value: mysql://wandb_local:[email protected]:3306/wandb_local
56
- name: LICENSE
57
value: $REPLACE_ME_WITH_YOUR_LICENSE
58
imagePullPolicy: Always
59
image: wandb/local:latest
60
command:
61
- sh
62
- -c
63
- "sleep 10 && /sbin/my_init"
64
ports:
65
- name: http
66
containerPort: 8080
67
protocol: TCP
68
volumeMounts:
69
- name: wandb-service-account
70
mountPath: /var/secrets/google
71
livenessProbe:
72
httpGet:
73
path: /healthz
74
port: http
75
readinessProbe:
76
httpGet:
77
path: /ready
78
port: http
79
resources:
80
requests:
81
cpu: "1500m"
82
memory: 4G
83
limits:
84
cpu: "4000m"
85
memory: 8G
86
volumes:
87
- name: wandb-service-account
88
secret:
89
secretName: wandb-service-account
90
---
91
apiVersion: v1
92
kind: Service
93
metadata:
94
name: wandb-service
95
spec:
96
type: NodePort
97
selector:
98
app: wandb
99
ports:
100
- protocol: TCP
101
port: 80
102
targetPort: 8080
103
---
104
apiVersion: extensions/v1beta1
105
kind: Ingress
106
metadata:
107
name: wandb-ingress
108
annotations:
109
kubernetes.io/ingress.global-static-ip-name: wandb-local-static-ip
110
networking.gke.io/managed-certificates: wandb-local-cert
111
spec:
112
defaultBackend:
113
service:
114
name: wandb-service
115
port:
116
number: 80
117
---
118
apiVersion: networking.gke.io/v1beta1
119
kind: ManagedCertificate
120
metadata:
121
name: wandb-local-cert
122
spec:
123
domains:
124
- YOUR_DNS_DOMAIN
Copied!

Configure your instance

Go to https://YOUR_DNS_DOMAIN in your browser, and create your account. Choose "System Settings" from the menu in the upper right.
Input the LICENSE we've provided and click "Use and external file storage backend". Specify: pubsub:/PROJECT/TOPIC/SUBSCRIPTION in the Notification Subscription section.
Input https://YOUR_DNS_DOMAIN in the Frontend Host section. Click update settings.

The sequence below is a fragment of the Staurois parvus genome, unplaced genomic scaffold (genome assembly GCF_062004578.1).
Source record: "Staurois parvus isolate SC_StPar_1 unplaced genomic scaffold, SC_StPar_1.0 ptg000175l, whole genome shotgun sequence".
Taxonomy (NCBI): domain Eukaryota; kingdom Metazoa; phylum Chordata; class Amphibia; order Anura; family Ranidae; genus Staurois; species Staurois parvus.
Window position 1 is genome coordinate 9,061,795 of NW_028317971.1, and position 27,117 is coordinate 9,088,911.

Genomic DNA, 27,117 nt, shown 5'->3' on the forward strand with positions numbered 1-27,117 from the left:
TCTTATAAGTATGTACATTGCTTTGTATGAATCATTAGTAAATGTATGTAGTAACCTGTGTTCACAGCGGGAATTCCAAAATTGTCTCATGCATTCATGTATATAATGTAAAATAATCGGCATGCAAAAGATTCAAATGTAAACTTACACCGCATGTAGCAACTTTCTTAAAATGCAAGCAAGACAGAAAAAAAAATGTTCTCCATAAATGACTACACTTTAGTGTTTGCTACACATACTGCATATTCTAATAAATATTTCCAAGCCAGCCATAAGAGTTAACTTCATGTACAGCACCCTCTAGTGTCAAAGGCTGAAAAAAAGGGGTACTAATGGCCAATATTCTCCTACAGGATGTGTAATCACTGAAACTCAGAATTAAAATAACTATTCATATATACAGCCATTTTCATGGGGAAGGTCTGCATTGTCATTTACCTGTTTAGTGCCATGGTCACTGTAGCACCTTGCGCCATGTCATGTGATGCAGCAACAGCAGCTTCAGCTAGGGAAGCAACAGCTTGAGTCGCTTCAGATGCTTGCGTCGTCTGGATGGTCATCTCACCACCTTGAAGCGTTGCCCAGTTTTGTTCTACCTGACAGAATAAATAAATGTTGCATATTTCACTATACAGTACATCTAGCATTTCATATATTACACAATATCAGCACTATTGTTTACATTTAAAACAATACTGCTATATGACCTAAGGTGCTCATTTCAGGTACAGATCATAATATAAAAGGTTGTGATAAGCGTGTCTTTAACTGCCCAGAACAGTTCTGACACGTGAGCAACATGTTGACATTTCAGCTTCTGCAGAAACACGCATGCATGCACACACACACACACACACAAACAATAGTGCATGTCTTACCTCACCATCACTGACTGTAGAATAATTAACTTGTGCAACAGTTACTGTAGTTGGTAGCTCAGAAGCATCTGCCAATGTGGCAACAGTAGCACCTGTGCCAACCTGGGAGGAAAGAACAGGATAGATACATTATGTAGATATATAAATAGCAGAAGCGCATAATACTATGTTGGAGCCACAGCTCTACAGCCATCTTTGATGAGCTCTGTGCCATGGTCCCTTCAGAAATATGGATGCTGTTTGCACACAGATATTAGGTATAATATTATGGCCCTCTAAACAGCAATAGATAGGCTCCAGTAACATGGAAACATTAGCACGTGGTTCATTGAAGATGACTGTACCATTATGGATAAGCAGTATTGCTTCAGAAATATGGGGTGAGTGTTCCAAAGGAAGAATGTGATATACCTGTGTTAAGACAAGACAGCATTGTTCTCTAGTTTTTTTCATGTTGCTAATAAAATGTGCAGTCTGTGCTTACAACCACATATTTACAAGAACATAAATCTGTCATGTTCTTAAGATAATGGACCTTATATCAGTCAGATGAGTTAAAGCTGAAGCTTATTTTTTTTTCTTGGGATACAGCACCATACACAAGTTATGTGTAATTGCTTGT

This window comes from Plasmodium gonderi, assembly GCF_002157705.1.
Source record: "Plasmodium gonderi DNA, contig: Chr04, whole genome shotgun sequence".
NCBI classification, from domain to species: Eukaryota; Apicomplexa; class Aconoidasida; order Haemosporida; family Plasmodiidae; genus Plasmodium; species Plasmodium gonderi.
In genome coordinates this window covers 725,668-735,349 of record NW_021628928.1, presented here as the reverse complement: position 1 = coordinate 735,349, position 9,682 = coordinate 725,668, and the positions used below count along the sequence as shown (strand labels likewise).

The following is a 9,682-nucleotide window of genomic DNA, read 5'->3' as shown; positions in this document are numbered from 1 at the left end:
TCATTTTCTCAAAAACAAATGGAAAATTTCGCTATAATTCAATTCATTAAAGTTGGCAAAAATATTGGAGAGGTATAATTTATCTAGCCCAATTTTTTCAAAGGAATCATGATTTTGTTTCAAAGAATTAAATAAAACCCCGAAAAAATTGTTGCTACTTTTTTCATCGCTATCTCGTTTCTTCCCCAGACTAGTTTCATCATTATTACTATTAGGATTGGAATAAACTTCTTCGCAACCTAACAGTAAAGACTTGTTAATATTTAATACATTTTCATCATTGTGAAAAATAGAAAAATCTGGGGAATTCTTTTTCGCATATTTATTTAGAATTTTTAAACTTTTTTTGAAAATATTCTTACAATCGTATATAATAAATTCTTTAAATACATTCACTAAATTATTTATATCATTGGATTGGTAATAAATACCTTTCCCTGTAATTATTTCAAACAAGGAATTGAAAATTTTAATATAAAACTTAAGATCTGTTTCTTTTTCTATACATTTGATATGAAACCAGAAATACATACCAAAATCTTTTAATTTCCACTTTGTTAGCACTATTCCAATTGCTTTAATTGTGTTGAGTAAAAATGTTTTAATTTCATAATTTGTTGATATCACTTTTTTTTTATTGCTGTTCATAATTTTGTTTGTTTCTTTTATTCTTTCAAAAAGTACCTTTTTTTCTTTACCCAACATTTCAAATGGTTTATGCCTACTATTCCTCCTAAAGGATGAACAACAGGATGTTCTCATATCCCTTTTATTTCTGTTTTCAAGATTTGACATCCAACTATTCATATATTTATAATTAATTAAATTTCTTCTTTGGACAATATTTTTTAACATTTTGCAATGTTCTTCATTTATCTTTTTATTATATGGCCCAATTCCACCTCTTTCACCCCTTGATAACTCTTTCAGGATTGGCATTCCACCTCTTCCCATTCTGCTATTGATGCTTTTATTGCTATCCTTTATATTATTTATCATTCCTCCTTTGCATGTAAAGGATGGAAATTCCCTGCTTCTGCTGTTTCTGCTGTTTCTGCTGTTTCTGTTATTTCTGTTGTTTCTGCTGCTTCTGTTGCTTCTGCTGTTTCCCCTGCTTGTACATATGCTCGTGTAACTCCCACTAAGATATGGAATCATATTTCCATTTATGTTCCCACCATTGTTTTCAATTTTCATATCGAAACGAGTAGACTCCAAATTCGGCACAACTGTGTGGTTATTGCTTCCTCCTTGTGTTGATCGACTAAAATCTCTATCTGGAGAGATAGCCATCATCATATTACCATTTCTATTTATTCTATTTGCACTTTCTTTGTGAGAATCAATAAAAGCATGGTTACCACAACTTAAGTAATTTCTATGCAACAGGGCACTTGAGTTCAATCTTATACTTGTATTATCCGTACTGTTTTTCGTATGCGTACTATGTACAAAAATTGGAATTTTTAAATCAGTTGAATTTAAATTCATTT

Verify your installation

On a machine with python run:
1
pip install wandb
2
wandb login --host=https://YOUR_DNS_DOMAIN
3
wandb verify
Copied!

On Premise / Baremetal

W&B depends on scalable data stores that must be configured and managed by your operations team. The team must provide a MySQL 5.7 database server and an S3 compatible object store for the application to scale properly.

MySQL 5.7

W&B only supports MySQL 5.7 we do not support MySQL 8 or any other SQL engine.
There are a number of enterprise services that make operating a scalable MySQL database simpler. We suggest looking into one of the following solutions:
The most important things to consider when running your own MySQL 5.7 database are:
    1.
    Backups. You should be periodically backing up the database to a separate facility. We suggest daily backups with at least 1 week of retention.
    2.
    Performance. The disk the server is running on should be fast. We suggest running the database on an SSD or accelerated NAS.
    3.
    Monitoring. The database should be monitored for load. If CPU usage is sustained at > 40% of the system for more than 5 minutes it's likely a good indication the server is resource starved.
    4.
    Availability. Depending on your availability and durability requirements you may want to configure a hot standby on a separate machine that streams all updates in realtime from the primary server and can be used to failover to incase the primary server crashes or become corrupted.
Once you've provisioned a MySQL 5.7 database you can create a database and user using the following SQL (replacing SOME_PASSWORD).
1
CREATE USER 'wandb_local'@'%' IDENTIFIED BY 'SOME_PASSWORD';
2
CREATE DATABASE wandb_local CHARACTER SET utf8mb4 COLLATE utf8mb4_general_ci;
3
GRANT ALL ON wandb_local.* TO 'wandb_local'@'%' WITH GRANT OPTION;
Copied!

Object Store

The S3 compatible object store can be an externally hosted Minio cluster, or W&B supports any S3 compatible object store that has support for signed urls. To see if your object store supports signed urls, you can run the following script. When connecting to an s3 compatible object store you can specify your credentials in the connection string, i.e.
1
s3://$ACCESS_KEY:[email protected]$HOST/$BUCKET_NAME
Copied!
By default we assume 3rd party object stores are not running over HTTPS. If you've configured a trusted SSL certificate for your object store, you can tell us to only connect over tls by adding the tls query parameter to the url, i.e.
This will only work if the SSL certificate is trusted. We do not support self signed certificates.
1
s3://$ACCESS_KEY:[email protected]$HOST/$BUCKET_NAME?tls=true
Copied!
When using 3rd party object stores, you'll want to set BUCKET_QUEUE to internal://. This tells the W&B server to manage all object notification internally instead of depending on SQS.
The most important things to consider when running your own Object store are:
    1.